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    Couple in kitchen with laptop and paperwork
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    NEW YORK -- Couples are worrying more about their retirement savings. Maybe they should start by figuring out how much they have saved in the first place.

    When asked how much in savings they collectively have, or how much their partner makes in income, many couples get the answer to basic questions wrong, according to a survey for Fidelity Investments. It's the latest evidence that many couples still aren't on the same page when it comes to planning their financial future, even when the majority says they're worried about outliving their savings in retirement.

    More than a third of couples -- 36 percent -- disagreed on how much money they had to invest. An even larger percentage -- 43 percent -- couldn't correctly say how much their partner earns. Of them, 10 percent were off by $25,000 or more.

    Your salary is a very personal number, and it's something we have been taught as a society not to talk about.

    "Your salary is a very personal number, and it's something we have been taught as a society not to talk about," says John Sweeney, executive vice president of retirement and investing strategies at Fidelity. "But if you can't detail that with your partner or spouse, it's going to show up in your spending and savings patterns being misaligned. And where finances create strains on marriages is when you don't have alignment."

    The misunderstandings come even as most couples say they communicate well with each other about finances. One possible reason is that more people are working as freelancers, where incomes aren't as predictable.

    Another driver is that in many couples, one person takes charge of how to invest retirement savings, while the other stays less involved. Division of labor is fine, Sweeney says, but it's important for both members of the couple to talk regularly about their finances and ensure they're working together toward the same goal.

    That means learning not only how much each person makes and has saved up, but also how much the Social Security Administration's online benefit estimator says they can expect and how much they plan to spend in retirement. That way, either member of the couple can take control of decisions if something were to happen to the other.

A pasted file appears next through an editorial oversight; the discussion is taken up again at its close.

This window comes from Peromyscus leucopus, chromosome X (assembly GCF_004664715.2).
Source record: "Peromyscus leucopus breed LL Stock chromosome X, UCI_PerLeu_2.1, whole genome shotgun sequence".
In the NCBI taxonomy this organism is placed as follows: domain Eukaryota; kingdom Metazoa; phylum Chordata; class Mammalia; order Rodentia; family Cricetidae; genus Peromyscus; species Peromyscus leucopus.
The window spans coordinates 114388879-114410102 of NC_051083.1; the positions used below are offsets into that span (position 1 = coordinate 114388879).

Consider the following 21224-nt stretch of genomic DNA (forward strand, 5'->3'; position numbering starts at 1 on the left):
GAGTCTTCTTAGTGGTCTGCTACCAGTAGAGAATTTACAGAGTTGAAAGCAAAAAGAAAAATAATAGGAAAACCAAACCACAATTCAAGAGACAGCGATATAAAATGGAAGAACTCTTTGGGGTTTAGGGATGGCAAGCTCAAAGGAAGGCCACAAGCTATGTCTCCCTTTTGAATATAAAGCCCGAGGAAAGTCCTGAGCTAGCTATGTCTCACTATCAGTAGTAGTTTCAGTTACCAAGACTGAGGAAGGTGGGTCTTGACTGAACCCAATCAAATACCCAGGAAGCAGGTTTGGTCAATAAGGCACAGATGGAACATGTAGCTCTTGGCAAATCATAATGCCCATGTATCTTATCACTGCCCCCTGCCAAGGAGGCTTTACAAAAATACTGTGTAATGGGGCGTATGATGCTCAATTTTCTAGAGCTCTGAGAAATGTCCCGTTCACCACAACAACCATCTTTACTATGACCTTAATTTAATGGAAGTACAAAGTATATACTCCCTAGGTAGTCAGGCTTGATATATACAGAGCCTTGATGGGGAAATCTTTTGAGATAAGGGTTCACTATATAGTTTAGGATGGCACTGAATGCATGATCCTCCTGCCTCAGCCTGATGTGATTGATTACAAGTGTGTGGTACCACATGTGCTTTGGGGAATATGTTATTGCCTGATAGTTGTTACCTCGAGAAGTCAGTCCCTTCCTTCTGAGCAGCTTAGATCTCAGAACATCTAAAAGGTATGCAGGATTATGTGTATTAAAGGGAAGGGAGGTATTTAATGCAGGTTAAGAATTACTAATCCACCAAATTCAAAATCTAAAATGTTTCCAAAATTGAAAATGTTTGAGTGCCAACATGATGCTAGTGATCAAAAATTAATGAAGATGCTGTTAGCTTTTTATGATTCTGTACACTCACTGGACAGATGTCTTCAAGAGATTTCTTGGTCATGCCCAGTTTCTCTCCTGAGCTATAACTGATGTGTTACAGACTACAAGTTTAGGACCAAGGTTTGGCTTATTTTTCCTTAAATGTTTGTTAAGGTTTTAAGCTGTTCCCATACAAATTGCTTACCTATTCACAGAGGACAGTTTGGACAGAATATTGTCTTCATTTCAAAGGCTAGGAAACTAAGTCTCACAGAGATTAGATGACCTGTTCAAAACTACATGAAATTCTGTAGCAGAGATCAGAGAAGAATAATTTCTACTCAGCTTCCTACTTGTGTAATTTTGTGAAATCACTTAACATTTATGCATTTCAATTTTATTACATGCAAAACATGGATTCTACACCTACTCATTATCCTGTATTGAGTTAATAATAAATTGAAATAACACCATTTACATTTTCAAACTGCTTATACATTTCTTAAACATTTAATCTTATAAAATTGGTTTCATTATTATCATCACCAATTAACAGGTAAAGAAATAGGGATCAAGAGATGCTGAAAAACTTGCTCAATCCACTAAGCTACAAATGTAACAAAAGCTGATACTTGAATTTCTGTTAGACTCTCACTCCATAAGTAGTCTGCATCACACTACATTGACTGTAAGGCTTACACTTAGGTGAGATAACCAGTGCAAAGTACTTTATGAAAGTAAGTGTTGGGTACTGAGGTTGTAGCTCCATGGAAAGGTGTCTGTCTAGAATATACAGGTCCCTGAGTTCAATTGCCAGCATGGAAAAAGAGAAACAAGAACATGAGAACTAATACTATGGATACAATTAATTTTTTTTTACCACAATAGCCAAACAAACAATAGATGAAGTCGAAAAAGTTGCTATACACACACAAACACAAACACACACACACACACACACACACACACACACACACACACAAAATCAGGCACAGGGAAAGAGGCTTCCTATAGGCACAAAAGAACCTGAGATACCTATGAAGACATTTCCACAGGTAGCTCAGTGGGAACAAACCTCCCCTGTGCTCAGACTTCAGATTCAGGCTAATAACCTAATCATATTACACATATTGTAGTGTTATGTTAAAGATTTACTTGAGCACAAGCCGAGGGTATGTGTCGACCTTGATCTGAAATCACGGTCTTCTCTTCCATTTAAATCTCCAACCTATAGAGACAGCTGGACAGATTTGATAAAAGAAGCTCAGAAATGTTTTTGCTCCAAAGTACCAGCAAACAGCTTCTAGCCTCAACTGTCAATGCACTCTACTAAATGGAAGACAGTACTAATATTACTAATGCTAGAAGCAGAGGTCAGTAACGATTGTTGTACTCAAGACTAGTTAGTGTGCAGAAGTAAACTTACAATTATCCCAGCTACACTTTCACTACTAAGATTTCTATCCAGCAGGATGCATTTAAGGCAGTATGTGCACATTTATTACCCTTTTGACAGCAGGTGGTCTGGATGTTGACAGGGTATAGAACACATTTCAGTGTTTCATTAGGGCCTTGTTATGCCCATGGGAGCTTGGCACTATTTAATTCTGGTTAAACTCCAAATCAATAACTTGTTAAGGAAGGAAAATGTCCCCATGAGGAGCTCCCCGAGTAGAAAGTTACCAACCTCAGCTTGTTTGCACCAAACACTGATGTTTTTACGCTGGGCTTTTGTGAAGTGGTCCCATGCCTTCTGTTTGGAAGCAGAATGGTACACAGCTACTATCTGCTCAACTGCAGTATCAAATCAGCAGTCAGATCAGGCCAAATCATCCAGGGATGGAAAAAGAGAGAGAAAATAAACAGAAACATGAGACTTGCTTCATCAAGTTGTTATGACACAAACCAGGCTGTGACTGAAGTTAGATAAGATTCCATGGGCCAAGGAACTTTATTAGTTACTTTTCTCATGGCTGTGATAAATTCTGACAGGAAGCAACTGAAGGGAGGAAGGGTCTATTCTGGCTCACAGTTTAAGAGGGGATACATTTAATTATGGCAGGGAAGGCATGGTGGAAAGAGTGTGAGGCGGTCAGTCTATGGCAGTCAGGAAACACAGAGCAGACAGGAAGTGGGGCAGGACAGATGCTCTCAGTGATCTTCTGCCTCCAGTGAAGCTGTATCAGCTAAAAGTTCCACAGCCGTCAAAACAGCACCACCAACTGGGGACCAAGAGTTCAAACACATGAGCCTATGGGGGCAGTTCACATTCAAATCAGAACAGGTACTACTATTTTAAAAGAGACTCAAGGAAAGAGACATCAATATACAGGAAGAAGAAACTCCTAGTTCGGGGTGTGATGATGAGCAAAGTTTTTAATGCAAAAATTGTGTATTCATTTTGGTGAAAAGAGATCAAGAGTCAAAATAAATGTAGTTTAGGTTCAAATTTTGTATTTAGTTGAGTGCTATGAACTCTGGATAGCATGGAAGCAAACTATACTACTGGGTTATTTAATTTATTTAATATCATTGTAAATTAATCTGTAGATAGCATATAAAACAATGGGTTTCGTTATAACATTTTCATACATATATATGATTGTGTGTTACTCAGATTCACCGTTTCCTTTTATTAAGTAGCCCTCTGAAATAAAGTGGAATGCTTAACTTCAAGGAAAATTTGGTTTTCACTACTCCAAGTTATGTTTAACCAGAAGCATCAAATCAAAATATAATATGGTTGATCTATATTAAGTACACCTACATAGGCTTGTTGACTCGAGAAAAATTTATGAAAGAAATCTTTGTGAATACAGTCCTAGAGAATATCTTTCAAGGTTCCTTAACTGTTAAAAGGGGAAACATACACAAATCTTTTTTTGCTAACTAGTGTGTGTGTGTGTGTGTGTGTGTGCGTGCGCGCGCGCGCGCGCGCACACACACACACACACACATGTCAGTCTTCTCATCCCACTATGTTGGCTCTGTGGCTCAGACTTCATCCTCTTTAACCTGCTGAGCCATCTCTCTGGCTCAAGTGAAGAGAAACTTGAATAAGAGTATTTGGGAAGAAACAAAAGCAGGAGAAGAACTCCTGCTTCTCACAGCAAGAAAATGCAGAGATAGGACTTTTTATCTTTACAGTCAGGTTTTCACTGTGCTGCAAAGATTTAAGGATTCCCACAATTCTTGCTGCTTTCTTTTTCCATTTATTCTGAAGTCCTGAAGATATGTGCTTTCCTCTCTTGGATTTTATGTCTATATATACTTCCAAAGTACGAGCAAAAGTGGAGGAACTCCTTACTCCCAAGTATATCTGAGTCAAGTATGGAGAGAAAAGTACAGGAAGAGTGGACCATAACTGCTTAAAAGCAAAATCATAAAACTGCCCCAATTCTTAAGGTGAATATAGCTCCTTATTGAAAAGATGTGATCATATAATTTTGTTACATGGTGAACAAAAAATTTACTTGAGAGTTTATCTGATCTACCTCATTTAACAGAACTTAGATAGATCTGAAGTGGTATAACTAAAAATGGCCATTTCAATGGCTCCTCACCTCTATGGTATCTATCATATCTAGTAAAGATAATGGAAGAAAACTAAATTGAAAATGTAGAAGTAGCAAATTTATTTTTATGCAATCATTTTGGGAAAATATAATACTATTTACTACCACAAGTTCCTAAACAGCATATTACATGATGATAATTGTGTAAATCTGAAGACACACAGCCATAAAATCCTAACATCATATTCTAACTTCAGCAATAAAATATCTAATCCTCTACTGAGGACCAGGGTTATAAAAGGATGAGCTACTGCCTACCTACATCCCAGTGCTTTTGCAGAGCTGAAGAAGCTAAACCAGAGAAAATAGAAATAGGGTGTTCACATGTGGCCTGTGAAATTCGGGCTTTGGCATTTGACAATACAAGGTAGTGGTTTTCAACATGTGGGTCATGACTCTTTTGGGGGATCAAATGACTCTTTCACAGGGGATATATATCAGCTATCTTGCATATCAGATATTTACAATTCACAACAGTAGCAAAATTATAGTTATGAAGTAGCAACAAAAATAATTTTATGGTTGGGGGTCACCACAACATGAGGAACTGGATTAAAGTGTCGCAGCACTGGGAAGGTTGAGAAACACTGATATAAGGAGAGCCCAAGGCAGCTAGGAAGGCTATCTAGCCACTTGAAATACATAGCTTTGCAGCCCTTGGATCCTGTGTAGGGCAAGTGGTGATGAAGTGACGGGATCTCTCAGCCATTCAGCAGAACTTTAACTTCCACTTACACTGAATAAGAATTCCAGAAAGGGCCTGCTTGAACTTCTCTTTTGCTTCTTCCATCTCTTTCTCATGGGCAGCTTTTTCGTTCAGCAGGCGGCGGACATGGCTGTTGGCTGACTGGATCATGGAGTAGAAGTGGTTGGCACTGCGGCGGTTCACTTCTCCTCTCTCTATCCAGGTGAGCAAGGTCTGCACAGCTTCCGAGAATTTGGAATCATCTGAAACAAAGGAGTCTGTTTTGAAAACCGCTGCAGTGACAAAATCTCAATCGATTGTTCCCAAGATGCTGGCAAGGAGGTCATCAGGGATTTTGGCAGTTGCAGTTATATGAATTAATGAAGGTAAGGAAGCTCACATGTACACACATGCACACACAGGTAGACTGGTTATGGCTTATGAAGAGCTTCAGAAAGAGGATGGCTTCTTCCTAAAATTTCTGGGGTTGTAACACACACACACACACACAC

The survey for Fidelity by GfK covered 1,051 couples who had household incomes of at least $75,000 or total assets of at least $100,000. The survey covered both heterosexual and same-sex couples, including those who were married and ones who were in long-term committed relationships.


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    Financial Markets Wall Street
    Richard Drew/AP
    By Ryan Vlastelica

    NEW YORK -- U.S. stocks closed lower Wednesday, dropping in a broad decline as the outcome of negotiations between Greece and its international creditors remained up in the air, prompting investors to drop riskier assets like equities.

    Wall Street has lately taken its cue from the situation in Greece, which needs fresh funds to avoid defaulting on a $1.8 billion debt repayment to the IMF on June 30.

    Greek Prime Minister Alexis Tsipras recently announced tax and reforms proposals, which market participants took as a sign of progress. But creditors demanded sweeping changes to the proposals on Wednesday, adding fresh uncertainty to talks aimed at unlocking aid to avert a debt default next week.

    The optimism we had about getting close to a deal has faded.

    "The optimism we had about getting close to a deal has faded. That doesn't mean we won't get one, but insiders seem less confident than they were a few days ago," said Phil Orlando, chief equity market strategist at Federated Investors in New York.

    "If Greece defaults, the economic impact on the U.S. will be relatively minor, but the headline risk will be significant and could lead to a drop of 5 or even 10 percent" in the S&P 500.

    The Commerce Department said gross domestic product fell at a 0.2 percent annual rate in the January-March quarter, instead of the 0.7 percent it estimated last month.